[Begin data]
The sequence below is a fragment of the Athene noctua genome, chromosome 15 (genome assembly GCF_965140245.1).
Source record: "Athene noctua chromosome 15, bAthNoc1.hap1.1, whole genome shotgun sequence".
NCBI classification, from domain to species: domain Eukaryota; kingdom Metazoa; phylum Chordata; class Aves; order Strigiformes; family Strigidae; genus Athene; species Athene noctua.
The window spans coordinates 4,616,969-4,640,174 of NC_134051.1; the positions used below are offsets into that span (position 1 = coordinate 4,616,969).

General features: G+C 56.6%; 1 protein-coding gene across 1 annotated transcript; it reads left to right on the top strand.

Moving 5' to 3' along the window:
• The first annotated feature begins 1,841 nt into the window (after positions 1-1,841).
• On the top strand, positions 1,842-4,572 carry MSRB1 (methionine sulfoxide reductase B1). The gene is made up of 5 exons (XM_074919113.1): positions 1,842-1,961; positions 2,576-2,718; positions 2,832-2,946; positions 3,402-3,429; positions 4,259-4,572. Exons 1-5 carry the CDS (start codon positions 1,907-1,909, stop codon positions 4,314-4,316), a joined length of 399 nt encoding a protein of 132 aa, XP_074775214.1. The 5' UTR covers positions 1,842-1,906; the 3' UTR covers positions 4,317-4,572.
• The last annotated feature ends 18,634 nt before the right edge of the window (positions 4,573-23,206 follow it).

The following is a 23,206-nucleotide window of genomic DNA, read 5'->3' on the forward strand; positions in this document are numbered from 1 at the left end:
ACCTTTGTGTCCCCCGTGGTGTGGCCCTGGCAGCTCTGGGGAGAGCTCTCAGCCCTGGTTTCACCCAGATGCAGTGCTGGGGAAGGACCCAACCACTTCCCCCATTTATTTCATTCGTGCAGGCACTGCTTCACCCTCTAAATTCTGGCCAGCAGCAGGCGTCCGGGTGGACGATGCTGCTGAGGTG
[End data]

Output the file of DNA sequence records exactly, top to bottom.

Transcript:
The sequence below is a fragment of the Athene noctua genome, chromosome 15 (genome assembly GCF_965140245.1).
Source record: "Athene noctua chromosome 15, bAthNoc1.hap1.1, whole genome shotgun sequence".
NCBI classification, from domain to species: domain Eukaryota; kingdom Metazoa; phylum Chordata; class Aves; order Strigiformes; family Strigidae; genus Athene; species Athene noctua.
The window spans coordinates 4,616,969-4,640,174 of NC_134051.1; the positions used below are offsets into that span (position 1 = coordinate 4,616,969).

General features: G+C 56.6%; 1 protein-coding gene across 1 annotated transcript; it reads left to right on the top strand.

Moving 5' to 3' along the window:
• The first annotated feature begins 1,841 nt into the window (after positions 1-1,841).
• On the top strand, positions 1,842-4,572 carry MSRB1 (methionine sulfoxide reductase B1). The gene is made up of 5 exons (XM_074919113.1): positions 1,842-1,961; positions 2,576-2,718; positions 2,832-2,946; positions 3,402-3,429; positions 4,259-4,572. Exons 1-5 carry the CDS (start codon positions 1,907-1,909, stop codon positions 4,314-4,316), a joined length of 399 nt encoding a protein of 132 aa, XP_074775214.1. The 5' UTR covers positions 1,842-1,906; the 3' UTR covers positions 4,317-4,572.
• The last annotated feature ends 18,634 nt before the right edge of the window (positions 4,573-23,206 follow it).

The following is a 23,206-nucleotide window of genomic DNA, read 5'->3' on the forward strand; positions in this document are numbered from 1 at the left end:
ACCTTTGTGTCCCCCGTGGTGTGGCCCTGGCAGCTCTGGGGAGAGCTCTCAGCCCTGGTTTCACCCAGATGCAGTGCTGGGGAAGGACCCAACCACTTCCCCCATTTATTTCATTCGTGCAGGCACTGCTTCACCCTCTAAATTCTGGCCAGCAGCAGGCGTCCGGGTGGACGATGCTGCTGAGGTG